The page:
New approach to music consumption


By Daniel Neely

Early last week I received an intriguing email from concertina player Pádraig Rynne of the modern band NOTIFY in which he announced their new all-digital approach to releasing music. Fed up with the baggage that comes with CDs, the band has elected to forego physical product with its next album and put out its 10 tracks in video form. The first of the series, filmed live in Cork City’s Mother Jones Flea Market, is called “The Aud” and it was posted to the Band’s YouTube channel on Oct. 25. It’s a fabulous and boundary-pushing bit of music. Subsequent videos in the same vein will be released continually on YouTube, at regular intervals.

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I spoke with Rynne a few days afterward and he expanded on their plan a bit, telling me that the basis for all of NOTIFY’s new videos are live performances. “The reason for this,” Rynne explained, “is so that people get to ‘see’ the band and give them an idea of what we are like at a live show, the ‘live show’ being the goal. We want people to come to our concerts.”

Once all 10 videos have been posted to YouTube, the music will be bundled together on Spotify, where the band’s profile is tied to gig information for their followers. At this stage, the band will also sell a substantial-feeling but media-free physical piece at their shows, which will include album art and liner notes as well as a download code, redeemable through their website.

It’s a very different approach for a band that thrives on being different. “We are hopeful that this new move will benefit us, even if it is risky,” Rynne confessed. “We are unaware of anyone else doing it this way, so we don't have a template to follow.”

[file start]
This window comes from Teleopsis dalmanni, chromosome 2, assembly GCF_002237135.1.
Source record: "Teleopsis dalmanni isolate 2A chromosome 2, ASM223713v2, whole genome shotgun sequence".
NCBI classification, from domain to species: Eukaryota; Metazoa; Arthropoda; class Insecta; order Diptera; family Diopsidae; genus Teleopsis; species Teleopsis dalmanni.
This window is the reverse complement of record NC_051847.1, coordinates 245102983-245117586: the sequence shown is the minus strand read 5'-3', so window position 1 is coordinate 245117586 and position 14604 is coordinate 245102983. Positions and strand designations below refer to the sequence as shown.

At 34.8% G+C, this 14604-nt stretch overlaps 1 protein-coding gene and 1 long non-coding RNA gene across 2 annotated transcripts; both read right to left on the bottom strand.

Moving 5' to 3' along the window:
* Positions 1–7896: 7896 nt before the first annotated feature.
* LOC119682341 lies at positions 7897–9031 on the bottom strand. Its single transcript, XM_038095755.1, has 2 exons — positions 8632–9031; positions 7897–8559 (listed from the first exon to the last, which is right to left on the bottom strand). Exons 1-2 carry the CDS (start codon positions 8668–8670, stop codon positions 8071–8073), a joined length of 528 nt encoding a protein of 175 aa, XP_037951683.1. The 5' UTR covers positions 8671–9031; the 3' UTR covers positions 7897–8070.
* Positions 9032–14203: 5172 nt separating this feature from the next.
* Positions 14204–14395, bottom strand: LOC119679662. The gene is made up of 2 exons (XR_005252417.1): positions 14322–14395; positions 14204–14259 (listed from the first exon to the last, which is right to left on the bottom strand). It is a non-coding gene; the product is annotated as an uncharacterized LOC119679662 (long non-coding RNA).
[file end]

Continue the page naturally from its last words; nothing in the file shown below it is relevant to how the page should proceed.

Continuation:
What motivated the change? NOTIFY recently realized that the majority of people who were going to their shows don’t really buy CDs and seemed to only know about the band because of their presence on YouTube, iTunes and Spotify. They saw it as an entirely new approach to music consumption. So why, they wondered, should they continue pressing CDs, a costly (if entirely familiar) approach almost entirely removed from their youthful, tech savvy, and (perhaps most important) expanding market, when the financial burden it imposes is essentially unjustifiable?

Rynne, who has a strong background in traditional music, was called this a “slow drip” approach and was quick to explain the benefits: “When you put out a CD, you get one shot at getting to the public and then you disappear for the next 1-2 years. [When you] release something new every few weeks, [you] can stay current with both media and fans alike. By drip feeding it, you stay in peoples minds and can respond to new ideas and fresh artistic directions.” This, he argued, helps keep your audience engaged and is of primary importance. “What’s the thing that will keep a band going in the music business? Creating an audience and keeping it.”

NOTIFY’s new approach certainly won’t be for everyone. Larger, more established acts won’t have much utility for this sort of approach; neither will those who depend on over-the-air radio to get their music heard. Some audiences might reject an all digital approach. But emerging artists and traditional musicians should take note – the trail NOTIFY is blazing is an interesting and essentially grassroots blueprint for finding and building an audience – especially a younger one – in the new music industry.

Have a listen to “The Aud” and you’ll hear an Irish band taking a fearless, daring direction that’s gone way beyond its trad music roots. The way they’re getting this new sound out there, by building out their audience beyond their Irish base in the most contemporary of ways, is fearless as well. Congratulations to NOTIFY for taking the leap, it’s an important and admirable first step and one I hope will get their music heard more widely. NOTIFY will be on tour Ireland with double Grammy award winner Mark Lettieri and his trio, November 15-20. To learn more, find NOTIFY’s YouTube channel, and to engage the band, visit